As a rule, small countries do not play in the World Cup final. Only 13 countries on earth have ever even made the final, and aside from one of Sunday’s participants, only big countries have played for the cup in the modern era. It’s been over 50 years since there was a final that didn’t feature one of Brazil, Germany, Argentina, Italy, Spain, Netherlands, or France. Even then, it’s not like England, who won in ‘66, is some scrappy underdog nation. You may have heard that tiny Uruguay won two World Cups, but while that is indeed both remarkable and true, the tournaments of 1930 and 1950 were so different from the modern World Cup as to defy any meaningful comparison.
Underdogs have made long runs before—South Korea in 2002, Croatia in 1998, Bulgaria in 1994—but none of them have been able to outmuscle the sorts of established soccer powers that always make the semifinals. The World Cup is not the NCAA Tournament, where little Cinderella teams can make the Final Four with some luck and hot shooting. All of which is to say that Croatia’s run to and eventual 4-2 loss in Sunday’s World Cup final is really and truly a modern soccer miracle.
Croatia may have had an easier than average run to the final after landing on a historically weak side of the bracket, but they absolutely belonged on the field yesterday, and may have even been the better team for the majority of the game. Two fluky French goals in the first half—one on a free kick that Antoine Griezmann conjured off a dive and another on a VAR penalty—forced Croatia to go straight for France’s throat, and they were all too happy to control the flow of the game in doing so.
N’Golo Kante and Paul Pogba seemed like the perfect antidote to Croatia’s all-action midfield trio of Luka Modrić, Iván Rakitić, and Marcelo Brozović, but instead they mostly got run. Kante was so bad that he was subbed off early, and Pogba didn’t seem to do anything until the second half. There’s a certain relentlessness that this Croatia side have played with all tournament, and for all the concerns about their dearth of legit multidimensional goalscorers—or whether letting Ante Rebić haphazardly smash crosses into the box 200 times per game is a smart use of the team’s talent—they still created enough dangerous chances in every game that nobody can credibly call them frauds.
Croatia are not classically pretty like Brazil, of course. Few teams are, and one of the dirty little secrets that the World Cup exposes is that international soccer is frequently a messy game defined more by its errors than by transcendent moments of pure genius. Croatia put teams in position to make mistakes, and then they pounced on them more ruthlessly than any team in the World Cup. If that doesn’t seem like a process worth believing in, then you’re probably watching the game the wrong way.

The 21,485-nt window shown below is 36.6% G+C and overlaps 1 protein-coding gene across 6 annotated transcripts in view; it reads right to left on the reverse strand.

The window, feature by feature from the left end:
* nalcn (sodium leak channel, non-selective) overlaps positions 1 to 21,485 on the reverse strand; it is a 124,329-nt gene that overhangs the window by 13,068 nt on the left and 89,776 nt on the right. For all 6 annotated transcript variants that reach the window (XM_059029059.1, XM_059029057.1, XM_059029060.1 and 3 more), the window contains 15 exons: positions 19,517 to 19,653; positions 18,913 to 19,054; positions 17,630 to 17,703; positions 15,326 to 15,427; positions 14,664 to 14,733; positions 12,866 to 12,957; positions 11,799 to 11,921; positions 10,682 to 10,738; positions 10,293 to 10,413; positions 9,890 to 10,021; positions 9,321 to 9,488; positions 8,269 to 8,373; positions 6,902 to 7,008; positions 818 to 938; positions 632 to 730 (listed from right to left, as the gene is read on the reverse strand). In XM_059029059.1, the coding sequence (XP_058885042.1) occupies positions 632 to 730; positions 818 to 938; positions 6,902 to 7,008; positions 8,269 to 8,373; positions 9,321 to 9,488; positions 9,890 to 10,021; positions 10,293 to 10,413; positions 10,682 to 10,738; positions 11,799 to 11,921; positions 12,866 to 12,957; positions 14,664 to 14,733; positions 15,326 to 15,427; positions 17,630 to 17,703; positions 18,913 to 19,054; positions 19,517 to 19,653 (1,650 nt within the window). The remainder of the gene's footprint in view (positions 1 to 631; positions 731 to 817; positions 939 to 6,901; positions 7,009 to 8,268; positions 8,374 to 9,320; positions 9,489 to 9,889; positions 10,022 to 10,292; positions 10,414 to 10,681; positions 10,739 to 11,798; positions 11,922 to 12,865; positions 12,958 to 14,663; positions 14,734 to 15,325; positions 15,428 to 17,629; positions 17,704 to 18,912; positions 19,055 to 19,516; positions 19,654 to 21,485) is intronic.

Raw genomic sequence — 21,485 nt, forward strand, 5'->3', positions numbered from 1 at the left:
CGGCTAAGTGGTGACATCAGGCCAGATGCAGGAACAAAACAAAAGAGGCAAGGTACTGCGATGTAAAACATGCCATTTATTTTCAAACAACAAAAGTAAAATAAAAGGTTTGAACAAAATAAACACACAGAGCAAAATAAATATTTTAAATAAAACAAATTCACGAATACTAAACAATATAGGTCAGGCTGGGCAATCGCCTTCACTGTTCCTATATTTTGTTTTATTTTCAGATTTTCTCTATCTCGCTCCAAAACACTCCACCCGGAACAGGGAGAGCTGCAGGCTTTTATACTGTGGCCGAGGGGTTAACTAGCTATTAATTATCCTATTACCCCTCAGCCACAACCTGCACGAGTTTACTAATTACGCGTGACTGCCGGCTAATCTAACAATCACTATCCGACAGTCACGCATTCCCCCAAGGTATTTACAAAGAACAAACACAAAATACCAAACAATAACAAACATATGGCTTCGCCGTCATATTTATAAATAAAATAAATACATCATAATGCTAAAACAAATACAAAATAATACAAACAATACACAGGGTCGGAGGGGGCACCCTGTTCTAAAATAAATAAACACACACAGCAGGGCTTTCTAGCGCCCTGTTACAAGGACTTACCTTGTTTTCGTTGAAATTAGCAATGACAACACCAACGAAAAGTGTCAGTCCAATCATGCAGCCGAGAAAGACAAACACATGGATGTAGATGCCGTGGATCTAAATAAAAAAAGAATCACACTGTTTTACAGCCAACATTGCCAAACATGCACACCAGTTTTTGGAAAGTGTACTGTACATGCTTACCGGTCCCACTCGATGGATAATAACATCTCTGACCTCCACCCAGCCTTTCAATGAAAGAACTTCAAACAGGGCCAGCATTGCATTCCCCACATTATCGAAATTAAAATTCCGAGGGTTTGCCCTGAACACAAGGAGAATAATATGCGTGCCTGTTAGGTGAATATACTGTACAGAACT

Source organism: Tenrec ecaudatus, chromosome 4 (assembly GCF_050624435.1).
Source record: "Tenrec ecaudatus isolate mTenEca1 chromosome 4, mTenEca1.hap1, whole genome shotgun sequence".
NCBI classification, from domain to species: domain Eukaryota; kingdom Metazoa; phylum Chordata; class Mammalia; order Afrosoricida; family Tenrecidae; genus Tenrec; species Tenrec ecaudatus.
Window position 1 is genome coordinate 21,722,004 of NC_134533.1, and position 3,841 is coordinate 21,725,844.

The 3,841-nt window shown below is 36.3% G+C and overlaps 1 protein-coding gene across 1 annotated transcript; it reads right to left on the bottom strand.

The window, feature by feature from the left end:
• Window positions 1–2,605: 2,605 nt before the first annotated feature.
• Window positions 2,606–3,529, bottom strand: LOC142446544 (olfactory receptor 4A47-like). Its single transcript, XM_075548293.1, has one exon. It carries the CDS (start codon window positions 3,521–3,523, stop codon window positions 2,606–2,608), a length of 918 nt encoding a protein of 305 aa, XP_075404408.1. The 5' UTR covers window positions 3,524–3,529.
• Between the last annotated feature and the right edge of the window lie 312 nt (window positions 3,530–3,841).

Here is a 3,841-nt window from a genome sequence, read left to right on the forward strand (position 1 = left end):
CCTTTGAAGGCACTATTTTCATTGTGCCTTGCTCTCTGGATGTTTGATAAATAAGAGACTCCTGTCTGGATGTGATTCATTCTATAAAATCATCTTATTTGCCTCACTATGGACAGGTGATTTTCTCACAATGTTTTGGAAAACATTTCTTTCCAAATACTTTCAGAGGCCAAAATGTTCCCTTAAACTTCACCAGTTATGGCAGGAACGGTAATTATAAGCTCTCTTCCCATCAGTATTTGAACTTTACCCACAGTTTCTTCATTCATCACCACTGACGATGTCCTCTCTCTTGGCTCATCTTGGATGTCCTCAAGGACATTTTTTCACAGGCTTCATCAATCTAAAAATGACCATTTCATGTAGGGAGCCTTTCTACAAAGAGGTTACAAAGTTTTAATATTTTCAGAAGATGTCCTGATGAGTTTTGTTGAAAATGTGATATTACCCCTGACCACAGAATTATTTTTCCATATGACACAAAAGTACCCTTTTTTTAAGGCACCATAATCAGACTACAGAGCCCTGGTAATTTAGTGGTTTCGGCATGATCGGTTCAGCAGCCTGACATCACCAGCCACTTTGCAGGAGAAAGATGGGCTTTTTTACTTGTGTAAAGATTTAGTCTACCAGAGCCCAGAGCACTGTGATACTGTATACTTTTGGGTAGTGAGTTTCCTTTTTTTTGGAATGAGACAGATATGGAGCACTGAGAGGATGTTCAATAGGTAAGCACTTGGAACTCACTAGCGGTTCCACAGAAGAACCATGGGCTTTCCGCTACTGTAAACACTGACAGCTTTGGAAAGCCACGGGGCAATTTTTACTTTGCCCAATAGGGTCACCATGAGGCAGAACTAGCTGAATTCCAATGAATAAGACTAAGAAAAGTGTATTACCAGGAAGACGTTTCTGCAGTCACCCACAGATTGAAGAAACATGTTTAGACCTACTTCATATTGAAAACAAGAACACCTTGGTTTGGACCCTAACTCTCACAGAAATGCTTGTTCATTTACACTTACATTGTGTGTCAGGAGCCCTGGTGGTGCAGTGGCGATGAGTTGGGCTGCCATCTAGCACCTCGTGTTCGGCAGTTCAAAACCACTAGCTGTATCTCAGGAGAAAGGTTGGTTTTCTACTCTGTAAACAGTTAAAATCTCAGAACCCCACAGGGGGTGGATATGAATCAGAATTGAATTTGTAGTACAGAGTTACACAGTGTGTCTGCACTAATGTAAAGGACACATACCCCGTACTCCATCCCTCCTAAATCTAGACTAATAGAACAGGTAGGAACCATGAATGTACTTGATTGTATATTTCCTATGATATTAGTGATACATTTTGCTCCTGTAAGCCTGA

Croatia’s knockout round started out horribly, as they conceded an inexplicable goal on a long throw to Denmark in the first minute of play. They equalized quickly, thus establishing a pattern of play that would repeat itself in subsequent games against Russia and England. Croatia would concede, only to play better once they were knocked on their heels. Every team they played in the knockout rounds held a lead at one point, and every team conceded an equalizer. The final 75 minutes of the England game showed Croatia at their swarming best, and the midfield’s inescapable pressure smothered England into submission even before Croatia’s forwards outworked their defenders for a pair of goals. England couldn’t complete a forward pass in the second half and extra time, while Croatia hounded them for the ball and made England defend all manner of diagonal balls into the box. Inevitably, they wilted.
It might be tempting to write off their penalty kick shootout wins over Denmark and Russia as lucky, but as England manager Gareth Southgate stressed to his team over and over again before their historic shootout win over Colombia, a shootout is not a lottery. Danijel Subašić did not just get lucky when he turned in two heroic goalkeeping performances.
Losing 4-2 to France in the most important game in the nation’s history is not going to feel any better for Croatian fans and players just because they made a historic run to the final. Still, though, they can and should leave Russia with their heads held high. In a World Cup defined by the outright fraudulence of so many of the world’s greatest teams, Croatia delivered, for the first time as a group on the international stage, by fully inhabiting their potential and embracing what they did best. Luka Modrić and Mario Mandžukić will be 36 when the World Cup travels to Qatar in four years, and this golden generation of Croatian stars may not ever reach these heights again. If that’s the case, so be it. It’s still higher than any country like Croatia has ever been before.
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